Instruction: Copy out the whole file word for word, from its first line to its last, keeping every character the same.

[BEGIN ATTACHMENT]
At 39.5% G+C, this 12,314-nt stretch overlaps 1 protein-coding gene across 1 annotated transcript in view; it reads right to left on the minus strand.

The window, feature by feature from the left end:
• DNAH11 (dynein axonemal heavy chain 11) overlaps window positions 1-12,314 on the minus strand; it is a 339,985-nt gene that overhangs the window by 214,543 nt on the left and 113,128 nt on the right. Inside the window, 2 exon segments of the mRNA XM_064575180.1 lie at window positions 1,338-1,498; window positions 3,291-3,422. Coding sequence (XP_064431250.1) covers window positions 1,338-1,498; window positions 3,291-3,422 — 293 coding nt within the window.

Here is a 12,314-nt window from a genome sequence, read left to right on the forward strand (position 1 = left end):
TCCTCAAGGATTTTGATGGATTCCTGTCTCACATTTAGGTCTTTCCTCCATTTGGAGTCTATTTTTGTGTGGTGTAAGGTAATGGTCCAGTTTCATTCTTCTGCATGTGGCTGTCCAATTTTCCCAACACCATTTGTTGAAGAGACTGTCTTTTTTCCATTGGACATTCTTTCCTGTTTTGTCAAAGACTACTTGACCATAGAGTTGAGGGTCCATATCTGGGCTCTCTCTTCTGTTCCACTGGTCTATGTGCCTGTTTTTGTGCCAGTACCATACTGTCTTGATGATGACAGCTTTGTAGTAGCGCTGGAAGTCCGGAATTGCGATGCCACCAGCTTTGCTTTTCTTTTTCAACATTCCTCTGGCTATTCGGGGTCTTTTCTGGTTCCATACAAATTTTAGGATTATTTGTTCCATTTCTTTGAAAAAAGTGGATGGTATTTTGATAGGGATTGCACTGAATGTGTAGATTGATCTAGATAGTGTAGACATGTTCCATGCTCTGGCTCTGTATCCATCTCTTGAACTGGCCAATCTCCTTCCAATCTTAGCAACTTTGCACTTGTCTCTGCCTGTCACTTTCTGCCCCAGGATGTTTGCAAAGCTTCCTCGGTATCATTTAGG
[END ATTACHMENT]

At 39.5% G+C, this 12,314-nt stretch overlaps 1 protein-coding gene across 1 annotated transcript in view; it reads right to left on the minus strand.

The window, feature by feature from the left end:
• DNAH11 (dynein axonemal heavy chain 11) overlaps window positions 1-12,314 on the minus strand; it is a 339,985-nt gene that overhangs the window by 214,543 nt on the left and 113,128 nt on the right. Inside the window, 2 exon segments of the mRNA XM_064575180.1 lie at window positions 1,338-1,498; window positions 3,291-3,422. Coding sequence (XP_064431250.1) covers window positions 1,338-1,498; window positions 3,291-3,422 — 293 coding nt within the window.

Here is a 12,314-nt window from a genome sequence, read left to right on the forward strand (position 1 = left end):
TCCTCAAGGATTTTGATGGATTCCTGTCTCACATTTAGGTCTTTCCTCCATTTGGAGTCTATTTTTGTGTGGTGTAAGGTAATGGTCCAGTTTCATTCTTCTGCATGTGGCTGTCCAATTTTCCCAACACCATTTGTTGAAGAGACTGTCTTTTTTCCATTGGACATTCTTTCCTGTTTTGTCAAAGACTACTTGACCATAGAGTTGAGGGTCCATATCTGGGCTCTCTCTTCTGTTCCACTGGTCTATGTGCCTGTTTTTGTGCCAGTACCATACTGTCTTGATGATGACAGCTTTGTAGTAGCGCTGGAAGTCCGGAATTGCGATGCCACCAGCTTTGCTTTTCTTTTTCAACATTCCTCTGGCTATTCGGGGTCTTTTCTGGTTCCATACAAATTTTAGGATTATTTGTTCCATTTCTTTGAAAAAAGTGGATGGTATTTTGATAGGGATTGCACTGAATGTGTAGATTGATCTAGATAGTGTAGACATGTTCCATGCTCTGGCTCTGTATCCATCTCTTGAACTGGCCAATCTCCTTCCAATCTTAGCAACTTTGCACTTGTCTCTGCCTGTCACTTTCTGCCCCAGGATGTTTGCAAAGCTTCCTCGGTATCATTTAGG